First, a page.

Genealogy from the perspective of a member of The Church of Jesus Christ of Latter-day Saints (Mormon, LDS)

Wednesday, July 27, 2016

Explosion of Digitized Images on

Most serious family historians and genealogists are aware of the progress of the digitization of the 2.4 million rolls of microfilm archived in the vast Granite Vault outside of Salt Lake City, Utah by The Church of Jesus Christ of Latter-day Saints. For many years, we have watched the progress of the conversion process as important and vital historical records have been made freely available on the website. Technological improvements in the digitization process have pushed greater and greater numbers of documents online. For example, the first item on the list above, the
Italy, Agrigento, Civil Registration (State Archive), 1820-1865, contains 1,212,762 images. But the records added to the Historical Record Collections is not all of the digitized records. You can view the list with the most recently added records by clicking on the column heading "Last Updated." This will sort the column by the most recent date.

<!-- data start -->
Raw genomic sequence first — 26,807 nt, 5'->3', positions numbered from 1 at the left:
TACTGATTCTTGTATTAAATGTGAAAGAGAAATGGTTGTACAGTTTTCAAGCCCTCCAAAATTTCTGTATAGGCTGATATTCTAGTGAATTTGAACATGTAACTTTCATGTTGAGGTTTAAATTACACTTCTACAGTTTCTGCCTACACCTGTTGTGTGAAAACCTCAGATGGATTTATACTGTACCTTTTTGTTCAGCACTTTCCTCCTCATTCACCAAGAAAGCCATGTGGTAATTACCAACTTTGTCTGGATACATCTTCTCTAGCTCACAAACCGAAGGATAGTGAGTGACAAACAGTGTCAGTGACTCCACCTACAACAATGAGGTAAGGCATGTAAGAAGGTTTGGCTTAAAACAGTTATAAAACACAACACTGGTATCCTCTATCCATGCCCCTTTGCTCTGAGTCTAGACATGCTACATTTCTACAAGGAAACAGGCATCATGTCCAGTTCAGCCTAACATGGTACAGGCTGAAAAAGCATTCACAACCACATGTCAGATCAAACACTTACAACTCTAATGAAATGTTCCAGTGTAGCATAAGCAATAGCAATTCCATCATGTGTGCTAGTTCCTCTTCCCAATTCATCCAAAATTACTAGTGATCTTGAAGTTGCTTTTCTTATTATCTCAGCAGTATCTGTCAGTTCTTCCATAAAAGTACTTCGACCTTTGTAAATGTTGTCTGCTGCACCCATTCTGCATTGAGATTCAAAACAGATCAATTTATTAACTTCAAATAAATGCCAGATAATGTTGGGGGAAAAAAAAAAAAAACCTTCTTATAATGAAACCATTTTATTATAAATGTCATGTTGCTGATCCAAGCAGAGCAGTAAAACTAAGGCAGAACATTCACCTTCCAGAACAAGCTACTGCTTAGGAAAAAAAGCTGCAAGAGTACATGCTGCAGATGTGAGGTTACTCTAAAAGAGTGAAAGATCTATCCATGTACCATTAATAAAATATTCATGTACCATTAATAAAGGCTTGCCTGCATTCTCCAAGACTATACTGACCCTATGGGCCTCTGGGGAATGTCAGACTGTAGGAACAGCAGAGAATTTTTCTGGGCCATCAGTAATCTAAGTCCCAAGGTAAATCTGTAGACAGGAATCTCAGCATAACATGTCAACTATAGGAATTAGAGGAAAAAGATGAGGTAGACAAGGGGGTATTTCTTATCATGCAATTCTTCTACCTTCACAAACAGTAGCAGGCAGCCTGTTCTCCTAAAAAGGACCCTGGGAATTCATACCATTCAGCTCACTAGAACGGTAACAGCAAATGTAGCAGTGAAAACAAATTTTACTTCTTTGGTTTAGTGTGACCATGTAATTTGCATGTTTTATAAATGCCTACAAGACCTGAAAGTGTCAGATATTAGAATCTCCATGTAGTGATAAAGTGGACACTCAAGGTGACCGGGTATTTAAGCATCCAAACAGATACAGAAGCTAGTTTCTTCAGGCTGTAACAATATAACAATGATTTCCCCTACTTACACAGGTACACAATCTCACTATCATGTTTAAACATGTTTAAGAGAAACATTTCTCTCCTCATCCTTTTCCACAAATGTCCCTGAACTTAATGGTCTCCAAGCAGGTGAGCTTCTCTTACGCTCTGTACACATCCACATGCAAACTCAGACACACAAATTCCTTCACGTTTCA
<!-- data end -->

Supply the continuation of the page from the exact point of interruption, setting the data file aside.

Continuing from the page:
To really understand all of the digitized records, you need to search for records in the Catalog. The catalog contains two ways to view the records. For example, here is a screenshot of the "Case files of the U.S. district courts for the Territory of Utah, 1870-1896 : NARA, M1401" from the catalog. 

This link, indicated by the arrow, tells the users that the entire collection has been digitized and is available online for viewing. However, this does not mean that the collection has been indexed. The indexing of the documents is lagging far behind the digitization efforts. In many cases, merely having the images is sufficient to do research. Most genealogists with research experience are used to the idea and the process of searching microfilmed records and the digitized records are so much easier to search and use. 

But the Catalog carried the record availability further. Here is a screenshot of the list of records in this same collection.

The camera icon on the list indicates that these records are available in "film strip" format. Here is a screenshot of those records.

By putting the records online in this format, has advanced our ability to search the original records. By clicking on any one of the images you can see the images in the context of the whole roll. 

Navigation of these original documents is facilitated. 

The Catalog and the Historical Record Collections need to be used in conjunction to be used most effectively. 

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